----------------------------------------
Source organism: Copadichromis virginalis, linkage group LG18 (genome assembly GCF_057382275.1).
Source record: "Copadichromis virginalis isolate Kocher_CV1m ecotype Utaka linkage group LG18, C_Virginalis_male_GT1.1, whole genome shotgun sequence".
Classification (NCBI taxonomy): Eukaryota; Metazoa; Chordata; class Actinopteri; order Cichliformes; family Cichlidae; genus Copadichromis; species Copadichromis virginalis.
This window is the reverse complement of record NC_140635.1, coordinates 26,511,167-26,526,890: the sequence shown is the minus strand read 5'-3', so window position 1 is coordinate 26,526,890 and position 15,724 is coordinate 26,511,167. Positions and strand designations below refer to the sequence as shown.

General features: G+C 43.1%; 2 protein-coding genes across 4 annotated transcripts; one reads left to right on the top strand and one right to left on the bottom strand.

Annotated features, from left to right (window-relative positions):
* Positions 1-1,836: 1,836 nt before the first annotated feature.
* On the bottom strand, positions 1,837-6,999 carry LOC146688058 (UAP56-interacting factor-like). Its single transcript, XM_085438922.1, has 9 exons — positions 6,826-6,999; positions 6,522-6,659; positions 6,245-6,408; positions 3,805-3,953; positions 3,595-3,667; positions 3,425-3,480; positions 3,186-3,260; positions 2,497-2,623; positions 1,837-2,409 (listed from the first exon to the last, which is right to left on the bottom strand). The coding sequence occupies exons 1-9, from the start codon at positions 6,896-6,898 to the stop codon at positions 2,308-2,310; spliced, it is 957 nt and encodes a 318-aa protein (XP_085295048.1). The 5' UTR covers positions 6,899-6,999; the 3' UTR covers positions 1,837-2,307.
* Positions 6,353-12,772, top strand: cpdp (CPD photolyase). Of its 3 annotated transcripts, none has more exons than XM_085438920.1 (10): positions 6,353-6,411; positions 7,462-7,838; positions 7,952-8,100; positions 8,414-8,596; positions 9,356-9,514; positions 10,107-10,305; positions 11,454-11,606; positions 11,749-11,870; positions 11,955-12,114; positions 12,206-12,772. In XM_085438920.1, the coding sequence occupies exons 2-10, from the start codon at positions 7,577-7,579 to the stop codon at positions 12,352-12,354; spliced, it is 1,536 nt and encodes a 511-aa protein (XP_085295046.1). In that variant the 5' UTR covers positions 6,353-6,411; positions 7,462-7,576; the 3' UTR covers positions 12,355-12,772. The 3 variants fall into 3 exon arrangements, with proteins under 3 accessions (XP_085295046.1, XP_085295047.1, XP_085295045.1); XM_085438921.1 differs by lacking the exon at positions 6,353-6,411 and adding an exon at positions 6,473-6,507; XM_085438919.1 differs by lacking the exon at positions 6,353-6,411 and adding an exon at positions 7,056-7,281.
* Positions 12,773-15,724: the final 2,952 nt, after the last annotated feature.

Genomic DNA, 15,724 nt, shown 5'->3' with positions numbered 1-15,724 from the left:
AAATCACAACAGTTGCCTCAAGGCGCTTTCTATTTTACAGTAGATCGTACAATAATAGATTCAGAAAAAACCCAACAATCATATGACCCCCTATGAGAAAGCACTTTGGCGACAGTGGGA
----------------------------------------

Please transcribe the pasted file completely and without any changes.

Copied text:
Source organism: Copadichromis virginalis, linkage group LG18 (genome assembly GCF_057382275.1).
Source record: "Copadichromis virginalis isolate Kocher_CV1m ecotype Utaka linkage group LG18, C_Virginalis_male_GT1.1, whole genome shotgun sequence".
Classification (NCBI taxonomy): Eukaryota; Metazoa; Chordata; class Actinopteri; order Cichliformes; family Cichlidae; genus Copadichromis; species Copadichromis virginalis.
This window is the reverse complement of record NC_140635.1, coordinates 26,511,167-26,526,890: the sequence shown is the minus strand read 5'-3', so window position 1 is coordinate 26,526,890 and position 15,724 is coordinate 26,511,167. Positions and strand designations below refer to the sequence as shown.

General features: G+C 43.1%; 2 protein-coding genes across 4 annotated transcripts; one reads left to right on the top strand and one right to left on the bottom strand.

Annotated features, from left to right (window-relative positions):
* Positions 1-1,836: 1,836 nt before the first annotated feature.
* On the bottom strand, positions 1,837-6,999 carry LOC146688058 (UAP56-interacting factor-like). Its single transcript, XM_085438922.1, has 9 exons — positions 6,826-6,999; positions 6,522-6,659; positions 6,245-6,408; positions 3,805-3,953; positions 3,595-3,667; positions 3,425-3,480; positions 3,186-3,260; positions 2,497-2,623; positions 1,837-2,409 (listed from the first exon to the last, which is right to left on the bottom strand). The coding sequence occupies exons 1-9, from the start codon at positions 6,896-6,898 to the stop codon at positions 2,308-2,310; spliced, it is 957 nt and encodes a 318-aa protein (XP_085295048.1). The 5' UTR covers positions 6,899-6,999; the 3' UTR covers positions 1,837-2,307.
* Positions 6,353-12,772, top strand: cpdp (CPD photolyase). Of its 3 annotated transcripts, none has more exons than XM_085438920.1 (10): positions 6,353-6,411; positions 7,462-7,838; positions 7,952-8,100; positions 8,414-8,596; positions 9,356-9,514; positions 10,107-10,305; positions 11,454-11,606; positions 11,749-11,870; positions 11,955-12,114; positions 12,206-12,772. In XM_085438920.1, the coding sequence occupies exons 2-10, from the start codon at positions 7,577-7,579 to the stop codon at positions 12,352-12,354; spliced, it is 1,536 nt and encodes a 511-aa protein (XP_085295046.1). In that variant the 5' UTR covers positions 6,353-6,411; positions 7,462-7,576; the 3' UTR covers positions 12,355-12,772. The 3 variants fall into 3 exon arrangements, with proteins under 3 accessions (XP_085295046.1, XP_085295047.1, XP_085295045.1); XM_085438921.1 differs by lacking the exon at positions 6,353-6,411 and adding an exon at positions 6,473-6,507; XM_085438919.1 differs by lacking the exon at positions 6,353-6,411 and adding an exon at positions 7,056-7,281.
* Positions 12,773-15,724: the final 2,952 nt, after the last annotated feature.

Genomic DNA, 15,724 nt, shown 5'->3' with positions numbered 1-15,724 from the left:
AAATCACAACAGTTGCCTCAAGGCGCTTTCTATTTTACAGTAGATCGTACAATAATAGATTCAGAAAAAACCCAACAATCATATGACCCCCTATGAGAAAGCACTTTGGCGACAGTGGGA